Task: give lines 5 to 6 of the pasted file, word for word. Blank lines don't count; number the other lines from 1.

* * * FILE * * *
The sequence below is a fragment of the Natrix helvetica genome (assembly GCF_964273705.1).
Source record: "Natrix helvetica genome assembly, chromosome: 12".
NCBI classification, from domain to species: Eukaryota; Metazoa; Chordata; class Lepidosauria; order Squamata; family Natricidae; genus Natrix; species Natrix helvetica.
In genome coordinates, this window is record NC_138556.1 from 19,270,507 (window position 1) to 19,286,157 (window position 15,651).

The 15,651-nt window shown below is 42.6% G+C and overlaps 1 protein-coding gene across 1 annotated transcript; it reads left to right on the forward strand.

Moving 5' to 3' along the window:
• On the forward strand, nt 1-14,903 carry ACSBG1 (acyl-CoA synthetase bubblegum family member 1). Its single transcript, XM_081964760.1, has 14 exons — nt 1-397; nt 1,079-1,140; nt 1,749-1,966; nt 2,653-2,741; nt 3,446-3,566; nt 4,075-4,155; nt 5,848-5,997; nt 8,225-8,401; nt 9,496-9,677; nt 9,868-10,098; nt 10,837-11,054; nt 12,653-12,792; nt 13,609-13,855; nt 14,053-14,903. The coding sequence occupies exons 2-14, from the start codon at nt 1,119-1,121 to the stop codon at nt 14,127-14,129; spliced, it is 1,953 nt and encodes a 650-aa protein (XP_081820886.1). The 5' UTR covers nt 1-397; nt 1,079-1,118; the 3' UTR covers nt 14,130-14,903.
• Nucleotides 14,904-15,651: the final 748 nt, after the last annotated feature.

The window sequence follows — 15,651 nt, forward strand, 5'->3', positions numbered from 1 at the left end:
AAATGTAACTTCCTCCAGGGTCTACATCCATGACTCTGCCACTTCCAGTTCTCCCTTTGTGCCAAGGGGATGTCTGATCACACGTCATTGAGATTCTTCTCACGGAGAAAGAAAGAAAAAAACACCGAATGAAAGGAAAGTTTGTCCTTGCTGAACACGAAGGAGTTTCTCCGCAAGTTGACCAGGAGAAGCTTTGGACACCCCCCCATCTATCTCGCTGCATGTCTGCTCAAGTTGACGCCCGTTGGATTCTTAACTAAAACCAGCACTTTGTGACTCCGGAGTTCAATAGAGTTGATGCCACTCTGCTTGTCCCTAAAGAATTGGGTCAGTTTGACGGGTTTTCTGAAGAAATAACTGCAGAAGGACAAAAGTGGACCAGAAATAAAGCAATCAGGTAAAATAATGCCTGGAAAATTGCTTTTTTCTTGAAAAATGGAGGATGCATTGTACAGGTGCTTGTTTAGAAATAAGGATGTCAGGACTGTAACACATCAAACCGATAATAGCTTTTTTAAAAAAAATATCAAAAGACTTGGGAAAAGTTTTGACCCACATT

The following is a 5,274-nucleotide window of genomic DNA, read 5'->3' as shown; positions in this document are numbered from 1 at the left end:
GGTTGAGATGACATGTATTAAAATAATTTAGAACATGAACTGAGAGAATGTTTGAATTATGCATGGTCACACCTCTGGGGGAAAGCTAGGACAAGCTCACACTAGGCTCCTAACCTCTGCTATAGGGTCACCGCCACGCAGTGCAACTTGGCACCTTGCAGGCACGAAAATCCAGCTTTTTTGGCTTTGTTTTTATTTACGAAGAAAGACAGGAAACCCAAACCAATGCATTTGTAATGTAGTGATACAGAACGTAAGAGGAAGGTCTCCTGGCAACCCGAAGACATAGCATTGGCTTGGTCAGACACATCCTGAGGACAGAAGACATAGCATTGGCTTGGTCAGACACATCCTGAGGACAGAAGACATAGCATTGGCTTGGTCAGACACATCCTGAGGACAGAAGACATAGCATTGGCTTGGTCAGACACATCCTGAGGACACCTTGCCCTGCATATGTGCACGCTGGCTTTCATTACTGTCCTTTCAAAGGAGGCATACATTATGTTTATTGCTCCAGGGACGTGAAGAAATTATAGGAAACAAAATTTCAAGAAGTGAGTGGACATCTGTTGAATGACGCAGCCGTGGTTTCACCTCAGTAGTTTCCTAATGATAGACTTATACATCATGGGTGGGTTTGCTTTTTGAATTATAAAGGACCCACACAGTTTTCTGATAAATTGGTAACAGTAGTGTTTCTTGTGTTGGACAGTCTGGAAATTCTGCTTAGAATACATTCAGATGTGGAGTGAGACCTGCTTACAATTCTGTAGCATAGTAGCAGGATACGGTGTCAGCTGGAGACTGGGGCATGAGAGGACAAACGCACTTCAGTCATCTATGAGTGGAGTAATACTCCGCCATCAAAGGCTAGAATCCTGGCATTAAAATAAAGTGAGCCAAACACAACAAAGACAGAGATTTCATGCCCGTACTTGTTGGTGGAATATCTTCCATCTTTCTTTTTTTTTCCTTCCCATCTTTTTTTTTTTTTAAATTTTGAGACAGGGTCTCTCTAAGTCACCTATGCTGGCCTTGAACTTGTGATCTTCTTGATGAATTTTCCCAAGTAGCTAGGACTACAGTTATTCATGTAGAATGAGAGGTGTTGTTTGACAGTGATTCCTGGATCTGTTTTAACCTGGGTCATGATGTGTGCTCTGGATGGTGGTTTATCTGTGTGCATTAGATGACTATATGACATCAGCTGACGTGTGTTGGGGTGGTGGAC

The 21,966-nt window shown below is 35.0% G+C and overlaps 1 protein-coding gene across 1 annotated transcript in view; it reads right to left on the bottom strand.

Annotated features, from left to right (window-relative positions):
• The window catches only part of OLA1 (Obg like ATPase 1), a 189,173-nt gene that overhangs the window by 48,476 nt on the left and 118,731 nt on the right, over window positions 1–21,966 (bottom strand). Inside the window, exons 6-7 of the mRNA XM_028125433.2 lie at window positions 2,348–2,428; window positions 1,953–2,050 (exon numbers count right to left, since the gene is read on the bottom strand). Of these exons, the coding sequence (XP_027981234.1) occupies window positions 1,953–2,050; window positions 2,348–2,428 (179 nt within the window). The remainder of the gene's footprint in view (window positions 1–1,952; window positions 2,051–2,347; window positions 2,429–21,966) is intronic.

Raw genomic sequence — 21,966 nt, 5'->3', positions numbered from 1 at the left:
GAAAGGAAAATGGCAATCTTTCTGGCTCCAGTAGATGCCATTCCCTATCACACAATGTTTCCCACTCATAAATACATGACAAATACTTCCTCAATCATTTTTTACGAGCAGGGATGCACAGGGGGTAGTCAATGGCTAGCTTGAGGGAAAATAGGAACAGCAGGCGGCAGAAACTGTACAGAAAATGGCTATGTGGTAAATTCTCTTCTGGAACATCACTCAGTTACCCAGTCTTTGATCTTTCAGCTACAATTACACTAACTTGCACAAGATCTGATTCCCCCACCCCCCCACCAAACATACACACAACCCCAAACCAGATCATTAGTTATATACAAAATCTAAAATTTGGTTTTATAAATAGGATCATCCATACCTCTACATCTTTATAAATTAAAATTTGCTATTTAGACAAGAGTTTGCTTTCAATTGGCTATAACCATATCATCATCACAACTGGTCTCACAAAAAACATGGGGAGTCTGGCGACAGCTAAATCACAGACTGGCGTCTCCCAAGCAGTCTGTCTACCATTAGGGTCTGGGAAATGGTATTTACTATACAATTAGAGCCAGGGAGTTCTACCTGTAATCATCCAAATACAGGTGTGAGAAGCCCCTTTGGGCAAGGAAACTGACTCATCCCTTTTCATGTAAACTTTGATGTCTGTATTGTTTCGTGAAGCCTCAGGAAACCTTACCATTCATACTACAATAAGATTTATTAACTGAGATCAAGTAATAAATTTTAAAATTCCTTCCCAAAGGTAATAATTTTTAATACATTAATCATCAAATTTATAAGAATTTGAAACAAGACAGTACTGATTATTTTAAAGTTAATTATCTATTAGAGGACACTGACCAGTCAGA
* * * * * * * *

The 15,651-nt window shown below is 42.6% G+C and overlaps 1 protein-coding gene across 1 annotated transcript; it reads left to right on the forward strand.

Moving 5' to 3' along the window: